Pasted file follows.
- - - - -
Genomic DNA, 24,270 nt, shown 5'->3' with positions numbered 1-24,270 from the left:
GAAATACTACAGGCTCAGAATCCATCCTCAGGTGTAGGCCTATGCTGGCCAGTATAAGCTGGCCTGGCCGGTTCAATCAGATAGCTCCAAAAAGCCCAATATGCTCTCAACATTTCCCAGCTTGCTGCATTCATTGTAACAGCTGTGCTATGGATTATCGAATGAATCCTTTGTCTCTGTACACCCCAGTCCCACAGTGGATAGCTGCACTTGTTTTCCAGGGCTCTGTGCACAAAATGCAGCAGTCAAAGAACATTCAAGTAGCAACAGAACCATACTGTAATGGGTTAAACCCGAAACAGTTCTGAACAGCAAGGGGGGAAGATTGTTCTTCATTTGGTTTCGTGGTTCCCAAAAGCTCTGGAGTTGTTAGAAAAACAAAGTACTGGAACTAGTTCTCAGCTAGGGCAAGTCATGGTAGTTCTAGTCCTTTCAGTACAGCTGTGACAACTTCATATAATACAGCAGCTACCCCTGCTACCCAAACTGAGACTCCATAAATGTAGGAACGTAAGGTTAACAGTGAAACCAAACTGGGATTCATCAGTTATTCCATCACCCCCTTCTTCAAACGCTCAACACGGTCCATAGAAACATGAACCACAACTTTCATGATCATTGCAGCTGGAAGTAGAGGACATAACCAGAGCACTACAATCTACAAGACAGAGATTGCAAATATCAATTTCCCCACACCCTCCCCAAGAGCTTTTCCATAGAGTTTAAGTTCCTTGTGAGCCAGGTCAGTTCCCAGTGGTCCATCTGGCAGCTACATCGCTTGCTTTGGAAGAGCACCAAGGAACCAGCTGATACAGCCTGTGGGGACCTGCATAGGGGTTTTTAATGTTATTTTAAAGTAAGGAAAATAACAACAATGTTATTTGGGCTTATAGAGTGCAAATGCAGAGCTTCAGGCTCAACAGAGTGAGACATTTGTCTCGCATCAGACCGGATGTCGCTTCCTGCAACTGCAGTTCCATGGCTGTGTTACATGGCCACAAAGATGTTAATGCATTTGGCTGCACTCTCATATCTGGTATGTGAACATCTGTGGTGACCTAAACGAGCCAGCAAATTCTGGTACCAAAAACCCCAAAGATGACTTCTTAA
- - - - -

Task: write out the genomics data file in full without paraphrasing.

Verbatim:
Genomic DNA, 24,270 nt, shown 5'->3' with positions numbered 1-24,270 from the left:
GAAATACTACAGGCTCAGAATCCATCCTCAGGTGTAGGCCTATGCTGGCCAGTATAAGCTGGCCTGGCCGGTTCAATCAGATAGCTCCAAAAAGCCCAATATGCTCTCAACATTTCCCAGCTTGCTGCATTCATTGTAACAGCTGTGCTATGGATTATCGAATGAATCCTTTGTCTCTGTACACCCCAGTCCCACAGTGGATAGCTGCACTTGTTTTCCAGGGCTCTGTGCACAAAATGCAGCAGTCAAAGAACATTCAAGTAGCAACAGAACCATACTGTAATGGGTTAAACCCGAAACAGTTCTGAACAGCAAGGGGGGAAGATTGTTCTTCATTTGGTTTCGTGGTTCCCAAAAGCTCTGGAGTTGTTAGAAAAACAAAGTACTGGAACTAGTTCTCAGCTAGGGCAAGTCATGGTAGTTCTAGTCCTTTCAGTACAGCTGTGACAACTTCATATAATACAGCAGCTACCCCTGCTACCCAAACTGAGACTCCATAAATGTAGGAACGTAAGGTTAACAGTGAAACCAAACTGGGATTCATCAGTTATTCCATCACCCCCTTCTTCAAACGCTCAACACGGTCCATAGAAACATGAACCACAACTTTCATGATCATTGCAGCTGGAAGTAGAGGACATAACCAGAGCACTACAATCTACAAGACAGAGATTGCAAATATCAATTTCCCCACACCCTCCCCAAGAGCTTTTCCATAGAGTTTAAGTTCCTTGTGAGCCAGGTCAGTTCCCAGTGGTCCATCTGGCAGCTACATCGCTTGCTTTGGAAGAGCACCAAGGAACCAGCTGATACAGCCTGTGGGGACCTGCATAGGGGTTTTTAATGTTATTTTAAAGTAAGGAAAATAACAACAATGTTATTTGGGCTTATAGAGTGCAAATGCAGAGCTTCAGGCTCAACAGAGTGAGACATTTGTCTCGCATCAGACCGGATGTCGCTTCCTGCAACTGCAGTTCCATGGCTGTGTTACATGGCCACAAAGATGTTAATGCATTTGGCTGCACTCTCATATCTGGTATGTGAACATCTGTGGTGACCTAAACGAGCCAGCAAATTCTGGTACCAAAAACCCCAAAGATGACTTCTTAA